Denver Broncos 34, Atlanta Falcons 19
One year earlier, the Broncos outlasted the Green Bay Packers in San Diego, 31-24, for the team’s first Super Bowl title. Owner Pat Bowlen proudly exclaimed after the game “this one’s for John.”
In what proved to be his final game on the field, John Elway went out in style and this one was for the Broncos. Despite an interception, he threw for 336 yards, including an 80-yard score to wide receiver Rod Smith.
Elway also ran three yards for a touchdown as the Broncos won back-to-back Super Bowl titles thanks to 457 total yards against the Atlanta Falcons defense.
34. FS Jake Scott, Miami Dolphins (Super Bowl VII)
Miami Dolphins 14, Washington Redskins 7
Who says 13 is an unlucky number?
Of course, the bigger numbers that day at the Los Angeles Coliseum were 14 and 17. The former reflected all the points Don Shula’s team needed in a win over the Washington Redskins. The 17 was the number of victories that the Dolphins had managed without a loss in 1972.
The Miami defense kept the Washington offense out of the end zone all afternoon. Free safety Jake Scott was a big part of that, totaling two tackles and a pair of interceptions in the win. It’s worth noting that teammate and defensive tackle Manny Fernandez racked up 10 tackles and a sack in the victory.
Meanwhile, you can never see one of the greatest moments in Super Bowl history enough, courtesy of Dolphins kicker Garo Yepremian.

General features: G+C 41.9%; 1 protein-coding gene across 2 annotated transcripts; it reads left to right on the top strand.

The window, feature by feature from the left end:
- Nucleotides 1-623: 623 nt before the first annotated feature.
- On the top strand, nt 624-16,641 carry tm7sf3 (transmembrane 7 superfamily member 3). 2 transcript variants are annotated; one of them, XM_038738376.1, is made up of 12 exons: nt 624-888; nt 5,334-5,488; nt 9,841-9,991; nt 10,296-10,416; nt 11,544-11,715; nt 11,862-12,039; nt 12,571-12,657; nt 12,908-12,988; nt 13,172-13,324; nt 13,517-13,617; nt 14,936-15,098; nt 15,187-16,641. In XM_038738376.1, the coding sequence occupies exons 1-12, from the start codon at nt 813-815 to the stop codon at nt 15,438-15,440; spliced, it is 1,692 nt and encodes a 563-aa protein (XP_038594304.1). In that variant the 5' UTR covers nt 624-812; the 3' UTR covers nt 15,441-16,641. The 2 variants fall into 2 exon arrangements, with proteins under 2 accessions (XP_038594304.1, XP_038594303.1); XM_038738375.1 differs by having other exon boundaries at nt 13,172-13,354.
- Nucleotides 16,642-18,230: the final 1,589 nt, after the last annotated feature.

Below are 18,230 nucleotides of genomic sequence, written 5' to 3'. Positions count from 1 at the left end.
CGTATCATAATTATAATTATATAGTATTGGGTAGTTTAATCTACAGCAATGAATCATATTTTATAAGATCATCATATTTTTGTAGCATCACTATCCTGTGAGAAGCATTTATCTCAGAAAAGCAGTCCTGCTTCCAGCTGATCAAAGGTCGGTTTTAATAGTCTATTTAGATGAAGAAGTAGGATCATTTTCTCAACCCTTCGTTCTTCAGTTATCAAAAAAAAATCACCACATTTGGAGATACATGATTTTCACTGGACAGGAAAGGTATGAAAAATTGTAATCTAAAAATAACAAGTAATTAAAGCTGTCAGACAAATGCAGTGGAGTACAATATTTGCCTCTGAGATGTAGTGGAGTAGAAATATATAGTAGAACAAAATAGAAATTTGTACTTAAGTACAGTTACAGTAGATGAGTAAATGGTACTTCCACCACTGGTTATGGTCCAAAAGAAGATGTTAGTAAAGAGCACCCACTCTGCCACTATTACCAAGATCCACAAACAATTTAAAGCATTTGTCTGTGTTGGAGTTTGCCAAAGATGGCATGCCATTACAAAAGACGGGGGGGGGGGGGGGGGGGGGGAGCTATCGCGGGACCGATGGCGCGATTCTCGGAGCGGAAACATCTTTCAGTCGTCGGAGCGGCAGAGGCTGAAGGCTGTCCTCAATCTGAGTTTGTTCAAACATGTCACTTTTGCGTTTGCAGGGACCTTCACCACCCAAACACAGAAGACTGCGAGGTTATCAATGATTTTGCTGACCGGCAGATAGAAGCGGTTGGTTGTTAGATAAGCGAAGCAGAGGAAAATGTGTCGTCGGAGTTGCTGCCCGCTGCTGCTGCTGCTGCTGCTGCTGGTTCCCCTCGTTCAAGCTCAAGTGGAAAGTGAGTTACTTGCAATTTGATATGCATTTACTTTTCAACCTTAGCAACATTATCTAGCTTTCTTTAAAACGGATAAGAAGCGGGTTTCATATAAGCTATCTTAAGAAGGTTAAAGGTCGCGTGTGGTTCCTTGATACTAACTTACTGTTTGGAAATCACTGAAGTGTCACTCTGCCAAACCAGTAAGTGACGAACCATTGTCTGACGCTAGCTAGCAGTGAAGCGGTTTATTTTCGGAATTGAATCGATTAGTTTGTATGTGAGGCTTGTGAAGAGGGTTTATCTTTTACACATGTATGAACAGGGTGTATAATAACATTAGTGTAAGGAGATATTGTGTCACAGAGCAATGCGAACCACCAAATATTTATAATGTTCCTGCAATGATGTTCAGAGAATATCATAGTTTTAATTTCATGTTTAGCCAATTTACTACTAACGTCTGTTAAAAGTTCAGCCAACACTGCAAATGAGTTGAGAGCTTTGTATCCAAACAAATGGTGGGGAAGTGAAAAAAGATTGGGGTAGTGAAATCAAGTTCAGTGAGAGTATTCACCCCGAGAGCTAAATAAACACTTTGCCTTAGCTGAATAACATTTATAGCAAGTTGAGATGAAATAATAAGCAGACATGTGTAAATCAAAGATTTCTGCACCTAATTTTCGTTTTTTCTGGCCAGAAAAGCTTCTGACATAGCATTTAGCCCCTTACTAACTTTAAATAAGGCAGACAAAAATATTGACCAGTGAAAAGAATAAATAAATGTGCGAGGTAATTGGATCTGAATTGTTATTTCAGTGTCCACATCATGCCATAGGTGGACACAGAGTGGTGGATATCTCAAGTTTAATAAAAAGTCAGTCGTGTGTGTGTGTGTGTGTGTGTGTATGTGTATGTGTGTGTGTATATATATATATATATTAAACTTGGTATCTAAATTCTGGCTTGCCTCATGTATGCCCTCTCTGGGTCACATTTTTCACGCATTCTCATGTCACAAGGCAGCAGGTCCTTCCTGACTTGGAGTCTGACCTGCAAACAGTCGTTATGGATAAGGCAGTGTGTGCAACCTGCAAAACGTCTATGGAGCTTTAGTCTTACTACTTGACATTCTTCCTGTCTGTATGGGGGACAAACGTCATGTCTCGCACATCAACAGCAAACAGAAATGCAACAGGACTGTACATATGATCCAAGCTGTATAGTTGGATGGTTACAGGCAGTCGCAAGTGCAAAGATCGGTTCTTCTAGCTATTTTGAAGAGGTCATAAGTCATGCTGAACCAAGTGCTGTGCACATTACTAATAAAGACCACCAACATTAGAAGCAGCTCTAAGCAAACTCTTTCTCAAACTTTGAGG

33. QB Eli Manning, New York Giants (Super Bowl XLII)
New York Giants 17, New England Patriots 14
Tom Coughlin’s New York Giants needed just 17 points to knock off a team that entered Super Bowl XLII with 18 wins and no losses.
The stirring upset of the previously-unbeaten Patriots is one of the great moments in the 48-game history of this championship series. Giants quarterback Eli Manning did his part when it counted most, orchestrating a pair of fourth-quarter touchdown drives thanks mainly to rookies such as tight end Kevin Boss, running back Ahmad Bradshaw and wide receiver Steve Smith.
And of course, there was veteran wide receiver David Tyree. His ball-to-helmet catch in the fourth quarter, aided by an amazing scrambling job by Manning, is forever etched in football fans’ memories.
32. LB Malcolm Smith (Super Bowl XLVIII)
Seattle Seahawks 43, Denver Broncos 8
This Mr. Smith came from Washington…as in the state.
With all of the Pro Bowl names in the Seattle Seahawks secondary, a bigger boom came from one of Pete Carroll’s younger players
Third-year linebacker Malcolm Smith totaled nine tackles, a fumble recovery and a 69-yard interception return for a score in Seattle’s convincing 43-8 victory over the Denver Broncos. Smith, a seventh-round selection in 2011, made a habit in these playoffs of coming up with big plays. His interception off a Richard Sherman deflection in the end zone that helped seal the team’s 23-17 win in the NFC title game two weeks earlier.
Smith, just the third linebacker to be named Super Bowl MVP, has done a great job just being “Malcolm on the Outside.”
31. QB Bart Starr, Green Bay Packers (Super Bowl II)
Green Bay Packers 33, Oakland Raiders 14
The contest proved to be the last for Vince Lombardi as head coach of the Green Bay Packers.
For the second straight year, Starr was voted the game’s Most Valuable Players. He finished that day at Miami’s Orange Bowl with 202 yards and a score through the air as the Pack won its third straight NFL championship.
Green Bay’s offense was nearly perfectly balanced in the game, rushing for 160 yards and totaling 162 net passing yards.
Of course, the vivid image from this Super Bowl remains the Packers’ player carrying Lombardi off the field. And for a second straight year on this stage, Starr was also head and shoulders above the competition.
30. QB Tom Brady, New England Patriots (Super Bowl XXXVIII)